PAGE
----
After the introductory session, students meet for a weekend residency each month in Boston. Weekend classes meet from 1:00 PM – 8:30 PM Friday, 8:30 AM – 8:30 PM Saturday, and 8:30 AM – 3:00 PM Sunday. Weekend classes may include course lectures, workshops, group and individual meetings, guest speakers, and other activities. A sample schedule of a weekend meeting is available here. One residency each year is held off-site at a center of law and policy, such as Washington, D.C., Chicago, or New York City.

Does Northeastern University have arrangements with local hotels during the weekend sessions?
Yes. Students are encouraged to reside at either Club Quarters Boston or the Hilton Downtown/Faneuil Hall during monthly weekend sessions. Students may take advantage of special discounted room rates at both facilities.

Students receive booking information and discount codes after they are accepted into the program.

What is the dress code during weekend intensive sessions?
Business casual attire is required during weekend intensives.

I’m apprehensive about online learning. Can you elaborate on that part of the program?
Between weekend residencies, students use the College of Professional Studies Blackboard online learning management system to communicate and collaborate, participate in class discussions, access course content, and complete and submit assignments. Many students in the program have no experience with online learning, but find Blackboard to be both intuitive and user friendly.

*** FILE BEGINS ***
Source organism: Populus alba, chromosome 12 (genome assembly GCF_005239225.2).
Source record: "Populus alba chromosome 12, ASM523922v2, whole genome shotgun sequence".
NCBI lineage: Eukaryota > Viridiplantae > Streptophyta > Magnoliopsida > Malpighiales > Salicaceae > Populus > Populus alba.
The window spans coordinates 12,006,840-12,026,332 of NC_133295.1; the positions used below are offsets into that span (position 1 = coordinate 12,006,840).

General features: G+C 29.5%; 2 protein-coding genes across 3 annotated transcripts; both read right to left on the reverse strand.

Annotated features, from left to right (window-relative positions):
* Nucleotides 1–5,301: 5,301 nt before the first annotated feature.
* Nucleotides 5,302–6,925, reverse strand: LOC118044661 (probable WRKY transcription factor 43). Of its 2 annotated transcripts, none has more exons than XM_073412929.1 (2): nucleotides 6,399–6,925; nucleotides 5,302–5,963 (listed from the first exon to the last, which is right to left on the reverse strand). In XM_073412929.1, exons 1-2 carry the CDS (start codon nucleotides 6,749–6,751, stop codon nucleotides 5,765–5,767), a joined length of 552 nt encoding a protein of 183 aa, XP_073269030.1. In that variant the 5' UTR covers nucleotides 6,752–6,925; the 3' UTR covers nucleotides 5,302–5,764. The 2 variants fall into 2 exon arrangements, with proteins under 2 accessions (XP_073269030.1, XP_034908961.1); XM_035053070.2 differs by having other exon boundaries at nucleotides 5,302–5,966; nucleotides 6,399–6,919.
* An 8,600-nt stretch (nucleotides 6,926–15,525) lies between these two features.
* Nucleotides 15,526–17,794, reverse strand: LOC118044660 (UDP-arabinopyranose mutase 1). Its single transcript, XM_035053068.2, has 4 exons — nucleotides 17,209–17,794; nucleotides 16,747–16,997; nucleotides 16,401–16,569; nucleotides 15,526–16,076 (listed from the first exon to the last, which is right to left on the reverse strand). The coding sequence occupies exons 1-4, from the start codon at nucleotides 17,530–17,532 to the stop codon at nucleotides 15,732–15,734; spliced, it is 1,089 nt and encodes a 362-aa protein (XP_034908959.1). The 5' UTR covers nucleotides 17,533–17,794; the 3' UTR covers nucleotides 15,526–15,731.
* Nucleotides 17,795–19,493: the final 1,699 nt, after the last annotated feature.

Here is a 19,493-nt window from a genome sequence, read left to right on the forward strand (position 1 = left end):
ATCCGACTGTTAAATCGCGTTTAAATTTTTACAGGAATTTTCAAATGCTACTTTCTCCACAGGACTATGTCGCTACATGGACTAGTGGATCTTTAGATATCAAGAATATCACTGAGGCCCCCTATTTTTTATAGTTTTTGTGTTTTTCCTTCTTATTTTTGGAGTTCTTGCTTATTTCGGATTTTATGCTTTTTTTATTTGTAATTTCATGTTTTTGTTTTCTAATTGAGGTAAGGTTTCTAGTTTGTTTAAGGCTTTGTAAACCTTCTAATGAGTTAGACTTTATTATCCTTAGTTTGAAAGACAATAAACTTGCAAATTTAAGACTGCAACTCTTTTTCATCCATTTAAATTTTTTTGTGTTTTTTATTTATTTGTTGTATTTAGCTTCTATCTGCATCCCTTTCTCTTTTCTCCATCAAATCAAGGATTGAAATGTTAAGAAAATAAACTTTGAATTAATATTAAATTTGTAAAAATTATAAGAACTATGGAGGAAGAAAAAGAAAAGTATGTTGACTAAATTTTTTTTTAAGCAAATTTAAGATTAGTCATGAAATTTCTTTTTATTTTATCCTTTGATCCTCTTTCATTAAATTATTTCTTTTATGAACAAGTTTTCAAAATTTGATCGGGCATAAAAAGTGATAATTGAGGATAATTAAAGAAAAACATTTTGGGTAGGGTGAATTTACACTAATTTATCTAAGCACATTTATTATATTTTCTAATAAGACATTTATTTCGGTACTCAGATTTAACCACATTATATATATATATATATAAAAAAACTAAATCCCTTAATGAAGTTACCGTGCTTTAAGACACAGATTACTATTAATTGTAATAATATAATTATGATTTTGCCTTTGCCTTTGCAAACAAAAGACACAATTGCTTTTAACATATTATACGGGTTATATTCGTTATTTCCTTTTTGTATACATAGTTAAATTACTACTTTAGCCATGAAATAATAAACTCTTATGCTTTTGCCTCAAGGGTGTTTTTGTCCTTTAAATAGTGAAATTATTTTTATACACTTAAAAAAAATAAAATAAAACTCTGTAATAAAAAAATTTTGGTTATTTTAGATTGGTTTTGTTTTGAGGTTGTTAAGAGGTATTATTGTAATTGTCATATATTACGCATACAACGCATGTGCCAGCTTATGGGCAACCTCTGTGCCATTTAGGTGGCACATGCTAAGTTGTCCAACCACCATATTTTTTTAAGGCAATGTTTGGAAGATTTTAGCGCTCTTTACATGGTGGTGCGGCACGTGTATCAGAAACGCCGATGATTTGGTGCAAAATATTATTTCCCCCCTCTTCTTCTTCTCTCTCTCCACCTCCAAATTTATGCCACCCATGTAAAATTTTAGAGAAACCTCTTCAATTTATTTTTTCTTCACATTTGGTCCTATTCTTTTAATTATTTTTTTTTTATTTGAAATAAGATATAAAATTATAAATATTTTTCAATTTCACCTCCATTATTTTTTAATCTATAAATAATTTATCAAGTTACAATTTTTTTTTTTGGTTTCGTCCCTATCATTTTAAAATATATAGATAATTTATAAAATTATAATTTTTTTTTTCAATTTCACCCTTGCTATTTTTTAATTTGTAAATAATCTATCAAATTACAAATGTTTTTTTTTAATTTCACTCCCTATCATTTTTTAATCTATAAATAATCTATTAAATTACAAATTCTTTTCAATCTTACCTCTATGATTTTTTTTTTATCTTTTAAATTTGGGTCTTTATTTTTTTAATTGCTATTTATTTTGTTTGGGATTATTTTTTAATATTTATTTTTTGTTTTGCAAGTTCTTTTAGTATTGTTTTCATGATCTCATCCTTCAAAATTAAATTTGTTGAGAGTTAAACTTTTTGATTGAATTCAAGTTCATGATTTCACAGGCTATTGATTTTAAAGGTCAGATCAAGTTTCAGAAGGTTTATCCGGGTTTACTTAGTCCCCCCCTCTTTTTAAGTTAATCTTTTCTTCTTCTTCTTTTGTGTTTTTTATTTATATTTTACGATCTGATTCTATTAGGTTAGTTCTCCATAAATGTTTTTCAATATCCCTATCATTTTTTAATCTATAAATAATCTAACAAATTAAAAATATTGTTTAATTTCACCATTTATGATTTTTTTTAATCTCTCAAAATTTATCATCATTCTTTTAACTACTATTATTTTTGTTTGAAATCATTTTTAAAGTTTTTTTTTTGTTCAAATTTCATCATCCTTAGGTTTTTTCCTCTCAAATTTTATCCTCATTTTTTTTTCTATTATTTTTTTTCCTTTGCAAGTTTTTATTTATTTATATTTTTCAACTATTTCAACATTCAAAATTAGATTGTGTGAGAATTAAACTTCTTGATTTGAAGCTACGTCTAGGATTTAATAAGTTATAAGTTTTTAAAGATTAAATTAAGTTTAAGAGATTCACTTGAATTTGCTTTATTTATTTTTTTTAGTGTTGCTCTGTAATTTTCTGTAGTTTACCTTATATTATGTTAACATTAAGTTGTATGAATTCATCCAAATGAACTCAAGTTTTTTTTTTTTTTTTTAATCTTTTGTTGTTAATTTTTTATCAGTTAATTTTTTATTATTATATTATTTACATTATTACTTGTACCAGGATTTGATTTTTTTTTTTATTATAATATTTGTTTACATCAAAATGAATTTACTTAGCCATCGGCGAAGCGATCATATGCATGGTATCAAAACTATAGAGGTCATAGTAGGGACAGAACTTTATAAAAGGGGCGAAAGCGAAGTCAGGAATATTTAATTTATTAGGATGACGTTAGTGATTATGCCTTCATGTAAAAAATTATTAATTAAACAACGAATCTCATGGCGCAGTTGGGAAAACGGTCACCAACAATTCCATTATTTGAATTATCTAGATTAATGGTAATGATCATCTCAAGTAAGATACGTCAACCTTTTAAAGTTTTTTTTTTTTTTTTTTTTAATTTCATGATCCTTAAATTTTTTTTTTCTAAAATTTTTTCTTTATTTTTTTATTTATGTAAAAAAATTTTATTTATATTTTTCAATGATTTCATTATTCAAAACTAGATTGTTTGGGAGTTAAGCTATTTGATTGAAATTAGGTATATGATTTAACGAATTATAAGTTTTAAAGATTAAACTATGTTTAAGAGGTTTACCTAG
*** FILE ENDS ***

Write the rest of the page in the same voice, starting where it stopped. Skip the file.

Do I need any specialized computer equipment for the online portion of the program?
Students will need a laptop and access to a high-speed internet connection. Students will not need to purchase specialized software for the DLP program.

What kinds of topics do students investigate for their doctoral thesis research?
The DLP program emphasizes applied policy research. As such, students investigate a practical problem directly related to their professional lives. It is an expectation that students’ professional experience will inform the research topic that they choose. Topics include, but are not limited to, health policy, emergency management, K-12 and higher education, criminal justice, nonprofit management, and legal reform.

What if I don’t complete my thesis after two years?